“In the fermenter we add some yeast, similar to the bread making yeast you might buy at the supermarket,” says Andrew.

“Over the next 24 hours, the yeast reacts with the wort and all of the sugar is converted to alcohol; then for the next 72 hours more fermentation takes place locking in additional flavours. The end result, some 84-96 hours later, is a cloudy 7% alcohol liquid officially known as wash; in reality, this is like a cloudy real ale.”

The next stage is distilling.

“The wash is pumped to the first copper still and distilled, where the wash is concentrated up to about 22% alcohol,” explains Andrew. “Still not strong enough to become a whisky, but it is now quite clear and starting to taste like a weak whisky.

“This 22% alcohol is known as low wines, which are then sent to the second still to be distilled again. This time the still takes it up to 72% alcohol and the resulting liquid is perfectly clear, like gin or vodka, and now tastes like whisky.”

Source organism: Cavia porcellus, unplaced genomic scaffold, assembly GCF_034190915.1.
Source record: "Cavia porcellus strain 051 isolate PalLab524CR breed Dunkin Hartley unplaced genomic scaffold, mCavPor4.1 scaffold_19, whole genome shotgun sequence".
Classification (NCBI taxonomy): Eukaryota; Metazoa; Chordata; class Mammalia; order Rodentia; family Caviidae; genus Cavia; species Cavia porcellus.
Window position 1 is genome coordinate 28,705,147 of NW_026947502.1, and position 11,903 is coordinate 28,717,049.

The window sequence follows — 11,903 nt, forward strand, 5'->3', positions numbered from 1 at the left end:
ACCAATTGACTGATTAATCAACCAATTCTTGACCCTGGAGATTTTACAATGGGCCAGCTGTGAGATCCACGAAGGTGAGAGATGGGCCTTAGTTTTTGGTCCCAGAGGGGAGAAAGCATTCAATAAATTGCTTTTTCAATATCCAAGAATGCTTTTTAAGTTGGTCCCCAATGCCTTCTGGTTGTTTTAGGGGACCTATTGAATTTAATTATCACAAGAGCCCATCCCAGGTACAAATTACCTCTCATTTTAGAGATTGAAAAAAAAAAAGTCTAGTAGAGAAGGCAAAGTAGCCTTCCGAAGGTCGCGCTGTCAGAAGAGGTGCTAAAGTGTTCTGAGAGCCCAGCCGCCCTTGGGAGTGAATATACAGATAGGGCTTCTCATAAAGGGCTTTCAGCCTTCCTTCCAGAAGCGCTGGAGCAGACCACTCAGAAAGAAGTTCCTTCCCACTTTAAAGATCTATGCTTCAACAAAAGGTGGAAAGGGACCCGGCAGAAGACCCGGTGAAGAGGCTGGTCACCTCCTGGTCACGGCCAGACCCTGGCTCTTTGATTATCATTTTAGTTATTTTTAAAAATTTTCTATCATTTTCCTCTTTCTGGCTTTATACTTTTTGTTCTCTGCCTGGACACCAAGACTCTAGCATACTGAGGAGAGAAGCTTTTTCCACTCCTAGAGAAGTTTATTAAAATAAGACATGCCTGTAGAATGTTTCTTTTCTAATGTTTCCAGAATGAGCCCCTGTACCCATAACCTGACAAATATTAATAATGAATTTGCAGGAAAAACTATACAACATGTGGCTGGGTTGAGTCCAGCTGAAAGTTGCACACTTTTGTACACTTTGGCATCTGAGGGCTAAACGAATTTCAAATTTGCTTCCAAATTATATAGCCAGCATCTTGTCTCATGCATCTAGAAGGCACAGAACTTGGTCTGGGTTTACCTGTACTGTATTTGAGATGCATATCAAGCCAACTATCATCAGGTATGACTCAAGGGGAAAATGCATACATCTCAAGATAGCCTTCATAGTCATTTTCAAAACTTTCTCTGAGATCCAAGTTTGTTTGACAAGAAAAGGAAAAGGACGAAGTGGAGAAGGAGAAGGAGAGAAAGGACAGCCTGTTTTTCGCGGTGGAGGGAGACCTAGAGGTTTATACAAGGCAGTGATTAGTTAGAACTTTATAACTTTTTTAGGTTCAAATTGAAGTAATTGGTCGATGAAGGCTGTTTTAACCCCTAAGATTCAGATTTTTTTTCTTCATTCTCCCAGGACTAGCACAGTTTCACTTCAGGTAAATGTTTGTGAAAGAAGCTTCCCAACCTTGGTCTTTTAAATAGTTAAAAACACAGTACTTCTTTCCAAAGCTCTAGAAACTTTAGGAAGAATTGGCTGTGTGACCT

With the work of the distillery floor done, the spirit is sent to the casking room – which is where patience comes in.

“The 72% alcohol spirit is reduced to 63-68% alcohol and put into a wooden cask,” says Andrew. “The wooden cask is rolled to the maturation shed, where it remains for between three and 50 years!

“All of the colour in the whisky is imparted by the wood and its previous use. So, for example, a cask that previously held red wine will result in a pink whisky.”

Thetford & Brandon Times: A tasting tour of the distillery near ThetfordA tasting tour of the distillery near Thetford (Image: Contributed)